DAT.com Dean Croke July 29, 2020

These varied results have caused disruptions to carrier networks, as areas most affected by the virus continue to have higher consumption (inbound freight) and lower production (outbound freight), leading to more freight imbalances. And while volumes are down now, more freight that would normally move by contract carriers has moved to the spot market due to the disruptions. Shifting consumer demand also creates uncertainty at the lane level as well, with volumes for some commodities surging while others plummet. The supply side is equally impacted, as manufacturers adapt to new workplace safety requirements. Bloomberg reported that Whirlpool customers were now waiting longer  for their dishwashers. CEO Jim Peters reported deliveries that usually take up to two weeks are now out to six months as a direct result of the pandemic. The main reason for the delay is because the company has spaced factory employees farther apart to prevent spread of the virus, but in the process slowed down production lines and reduced capacity.

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‘Massive’ dislocation eats into US surface capacity

The Journal of Commerce William B. Cassidy July 29, 2020

Dislocation of transportation assets, layoffs and illness, and abrupt changes in US supply chains as e-commerce surges has created one of “the most constrained [surface capacity] environments” on record, according to Shelley Simpson of J.B. Hunt Transport Services. “I don’t really know what a ‘new norm’ is for any of us because it seems to be changing on a regular cadence,” Simpson, executive vice president, chief commercial officer, and president of highway services at the trucking and intermodal services provider, said the July 29 episode of JOC Uncharted. “In the second quarter, we went from not a lot of demand and plenty of supply to more demand and tighter supply.” That tightening of truck supply has kept spot market truckload rates at a higher-than-normal level for July, as shippers that can’t find contract capacity slide into the transactional spot market. Higher demand, especially from e-commerce retailers, isn’t the only reason. Labor shortages caused by the COVID-19 pandemic and hastily reworked supply chains are factors, too, Simpson said.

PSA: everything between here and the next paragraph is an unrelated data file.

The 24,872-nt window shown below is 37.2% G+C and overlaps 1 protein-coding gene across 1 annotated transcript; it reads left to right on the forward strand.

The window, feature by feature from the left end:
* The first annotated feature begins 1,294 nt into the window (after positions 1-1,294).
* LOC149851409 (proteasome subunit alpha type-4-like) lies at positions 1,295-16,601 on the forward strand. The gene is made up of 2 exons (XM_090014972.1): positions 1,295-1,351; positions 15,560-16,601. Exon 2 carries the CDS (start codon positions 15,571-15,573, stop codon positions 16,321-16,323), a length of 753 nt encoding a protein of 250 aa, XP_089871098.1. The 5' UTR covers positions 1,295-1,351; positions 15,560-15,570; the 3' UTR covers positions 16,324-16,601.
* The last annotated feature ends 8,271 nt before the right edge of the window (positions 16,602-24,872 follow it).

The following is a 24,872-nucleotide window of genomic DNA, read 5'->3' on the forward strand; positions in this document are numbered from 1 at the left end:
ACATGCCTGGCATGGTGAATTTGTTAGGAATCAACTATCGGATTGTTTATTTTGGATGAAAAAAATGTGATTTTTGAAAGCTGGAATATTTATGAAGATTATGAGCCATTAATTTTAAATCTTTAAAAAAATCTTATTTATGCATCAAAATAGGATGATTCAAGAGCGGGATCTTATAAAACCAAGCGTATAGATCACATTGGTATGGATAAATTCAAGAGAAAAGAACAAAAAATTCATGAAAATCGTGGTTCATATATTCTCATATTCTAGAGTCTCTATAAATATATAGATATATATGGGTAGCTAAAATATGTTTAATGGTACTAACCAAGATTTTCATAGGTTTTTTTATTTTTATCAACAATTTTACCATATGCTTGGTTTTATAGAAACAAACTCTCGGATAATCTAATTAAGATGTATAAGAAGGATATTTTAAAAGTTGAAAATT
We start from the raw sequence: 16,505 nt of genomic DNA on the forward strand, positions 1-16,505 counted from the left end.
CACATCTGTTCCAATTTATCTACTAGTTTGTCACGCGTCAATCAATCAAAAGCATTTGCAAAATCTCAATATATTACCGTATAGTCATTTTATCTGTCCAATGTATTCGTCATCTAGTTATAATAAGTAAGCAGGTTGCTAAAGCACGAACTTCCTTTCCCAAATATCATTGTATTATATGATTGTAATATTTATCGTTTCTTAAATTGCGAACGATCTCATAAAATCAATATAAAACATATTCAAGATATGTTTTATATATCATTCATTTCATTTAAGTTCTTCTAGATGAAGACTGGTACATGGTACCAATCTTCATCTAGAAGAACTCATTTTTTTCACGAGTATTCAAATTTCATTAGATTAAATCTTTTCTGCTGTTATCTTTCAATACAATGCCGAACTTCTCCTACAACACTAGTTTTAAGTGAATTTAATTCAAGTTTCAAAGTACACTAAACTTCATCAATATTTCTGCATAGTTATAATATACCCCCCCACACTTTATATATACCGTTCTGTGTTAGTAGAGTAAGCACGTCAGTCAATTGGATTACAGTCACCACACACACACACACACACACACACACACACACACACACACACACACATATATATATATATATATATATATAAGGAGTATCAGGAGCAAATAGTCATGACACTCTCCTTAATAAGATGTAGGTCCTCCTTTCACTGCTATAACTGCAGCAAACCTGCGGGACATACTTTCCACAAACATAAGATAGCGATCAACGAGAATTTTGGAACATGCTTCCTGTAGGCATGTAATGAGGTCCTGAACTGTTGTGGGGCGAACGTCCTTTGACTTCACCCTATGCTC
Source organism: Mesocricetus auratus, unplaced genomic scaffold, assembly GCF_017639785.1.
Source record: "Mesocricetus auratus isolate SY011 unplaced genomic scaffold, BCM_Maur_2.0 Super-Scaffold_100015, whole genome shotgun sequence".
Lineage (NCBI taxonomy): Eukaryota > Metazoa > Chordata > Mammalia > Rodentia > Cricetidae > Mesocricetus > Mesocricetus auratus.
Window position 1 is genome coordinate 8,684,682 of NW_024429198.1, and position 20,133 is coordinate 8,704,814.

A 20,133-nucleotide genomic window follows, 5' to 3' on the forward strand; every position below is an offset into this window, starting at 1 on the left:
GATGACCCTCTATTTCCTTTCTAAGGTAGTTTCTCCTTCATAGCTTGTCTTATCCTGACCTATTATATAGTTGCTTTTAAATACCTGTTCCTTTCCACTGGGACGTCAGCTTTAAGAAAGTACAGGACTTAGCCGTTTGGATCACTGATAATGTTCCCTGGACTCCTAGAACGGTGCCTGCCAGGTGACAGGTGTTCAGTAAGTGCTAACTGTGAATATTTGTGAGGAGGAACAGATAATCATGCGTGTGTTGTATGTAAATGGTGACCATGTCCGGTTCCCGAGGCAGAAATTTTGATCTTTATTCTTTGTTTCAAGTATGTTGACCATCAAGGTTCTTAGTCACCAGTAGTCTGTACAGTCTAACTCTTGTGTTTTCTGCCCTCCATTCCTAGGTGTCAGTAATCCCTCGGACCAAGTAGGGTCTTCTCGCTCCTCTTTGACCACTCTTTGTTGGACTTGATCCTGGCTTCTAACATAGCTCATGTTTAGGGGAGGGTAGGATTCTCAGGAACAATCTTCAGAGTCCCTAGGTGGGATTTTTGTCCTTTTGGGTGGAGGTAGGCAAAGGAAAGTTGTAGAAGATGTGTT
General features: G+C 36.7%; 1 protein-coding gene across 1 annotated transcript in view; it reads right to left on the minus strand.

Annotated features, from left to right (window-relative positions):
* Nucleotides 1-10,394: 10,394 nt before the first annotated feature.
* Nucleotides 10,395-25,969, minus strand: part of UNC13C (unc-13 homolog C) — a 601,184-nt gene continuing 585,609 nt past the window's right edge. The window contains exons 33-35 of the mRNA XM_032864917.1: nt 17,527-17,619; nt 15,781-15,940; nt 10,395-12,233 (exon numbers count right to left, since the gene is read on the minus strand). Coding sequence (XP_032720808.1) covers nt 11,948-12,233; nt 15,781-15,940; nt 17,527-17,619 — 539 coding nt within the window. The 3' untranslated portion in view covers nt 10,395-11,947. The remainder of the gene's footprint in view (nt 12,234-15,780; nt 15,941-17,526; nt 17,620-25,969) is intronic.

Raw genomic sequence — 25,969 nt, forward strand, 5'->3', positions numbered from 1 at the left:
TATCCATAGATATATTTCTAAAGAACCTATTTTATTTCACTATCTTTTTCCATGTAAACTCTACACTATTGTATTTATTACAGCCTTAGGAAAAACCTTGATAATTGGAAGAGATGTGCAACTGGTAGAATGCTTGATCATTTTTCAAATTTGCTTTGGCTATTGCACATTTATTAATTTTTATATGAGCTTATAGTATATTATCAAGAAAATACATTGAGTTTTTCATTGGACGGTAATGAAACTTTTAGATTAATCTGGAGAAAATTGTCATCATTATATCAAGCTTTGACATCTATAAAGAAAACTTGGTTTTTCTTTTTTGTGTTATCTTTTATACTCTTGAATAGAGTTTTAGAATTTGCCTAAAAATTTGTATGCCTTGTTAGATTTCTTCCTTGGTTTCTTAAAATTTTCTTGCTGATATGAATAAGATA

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Werner model stands up during downturn

Freight Waves Todd Maiden July 29, 2020